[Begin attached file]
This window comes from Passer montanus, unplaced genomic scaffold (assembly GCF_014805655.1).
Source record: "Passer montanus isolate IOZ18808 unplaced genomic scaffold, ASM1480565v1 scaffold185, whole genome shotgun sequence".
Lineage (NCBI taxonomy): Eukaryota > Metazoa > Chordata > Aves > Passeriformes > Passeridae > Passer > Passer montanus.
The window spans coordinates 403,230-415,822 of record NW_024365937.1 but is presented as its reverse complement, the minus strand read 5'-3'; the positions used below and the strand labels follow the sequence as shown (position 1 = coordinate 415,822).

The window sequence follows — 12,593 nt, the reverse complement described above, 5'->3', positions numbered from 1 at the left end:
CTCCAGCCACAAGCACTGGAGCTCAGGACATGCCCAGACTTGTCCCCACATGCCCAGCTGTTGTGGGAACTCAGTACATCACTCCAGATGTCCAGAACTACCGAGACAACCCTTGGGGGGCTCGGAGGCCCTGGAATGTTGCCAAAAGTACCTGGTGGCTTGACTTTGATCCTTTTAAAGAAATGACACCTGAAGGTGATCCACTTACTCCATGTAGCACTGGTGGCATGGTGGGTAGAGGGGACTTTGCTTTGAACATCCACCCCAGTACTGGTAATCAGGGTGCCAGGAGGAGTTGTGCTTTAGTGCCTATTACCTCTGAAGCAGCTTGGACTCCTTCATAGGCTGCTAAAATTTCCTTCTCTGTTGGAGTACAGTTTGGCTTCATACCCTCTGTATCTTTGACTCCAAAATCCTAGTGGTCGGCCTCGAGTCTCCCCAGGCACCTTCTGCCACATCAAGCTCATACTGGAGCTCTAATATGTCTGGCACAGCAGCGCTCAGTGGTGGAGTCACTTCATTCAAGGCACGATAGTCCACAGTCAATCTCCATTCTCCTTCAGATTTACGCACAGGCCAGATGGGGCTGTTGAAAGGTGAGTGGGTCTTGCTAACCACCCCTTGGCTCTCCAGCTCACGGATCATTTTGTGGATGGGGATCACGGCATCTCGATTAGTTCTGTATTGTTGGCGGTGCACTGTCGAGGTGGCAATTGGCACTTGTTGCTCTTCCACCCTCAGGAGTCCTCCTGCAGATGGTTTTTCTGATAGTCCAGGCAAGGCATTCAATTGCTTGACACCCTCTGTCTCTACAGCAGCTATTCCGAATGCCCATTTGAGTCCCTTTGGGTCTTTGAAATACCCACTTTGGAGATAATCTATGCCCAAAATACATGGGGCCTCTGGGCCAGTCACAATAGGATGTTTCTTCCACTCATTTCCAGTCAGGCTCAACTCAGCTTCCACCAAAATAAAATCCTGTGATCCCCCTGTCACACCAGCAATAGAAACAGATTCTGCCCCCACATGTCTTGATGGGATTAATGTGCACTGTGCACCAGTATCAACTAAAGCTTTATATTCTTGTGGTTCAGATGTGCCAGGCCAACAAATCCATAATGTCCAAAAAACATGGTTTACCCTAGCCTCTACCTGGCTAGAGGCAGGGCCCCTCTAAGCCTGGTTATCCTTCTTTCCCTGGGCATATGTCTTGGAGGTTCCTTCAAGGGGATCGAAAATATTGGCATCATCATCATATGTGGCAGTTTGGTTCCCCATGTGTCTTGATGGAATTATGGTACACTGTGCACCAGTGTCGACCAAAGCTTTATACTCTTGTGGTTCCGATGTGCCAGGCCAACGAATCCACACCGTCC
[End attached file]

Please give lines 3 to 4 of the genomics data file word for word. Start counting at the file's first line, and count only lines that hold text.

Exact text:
Lineage (NCBI taxonomy): Eukaryota > Metazoa > Chordata > Aves > Passeriformes > Passeridae > Passer > Passer montanus.
The window spans coordinates 403,230-415,822 of record NW_024365937.1 but is presented as its reverse complement, the minus strand read 5'-3'; the positions used below and the strand labels follow the sequence as shown (position 1 = coordinate 415,822).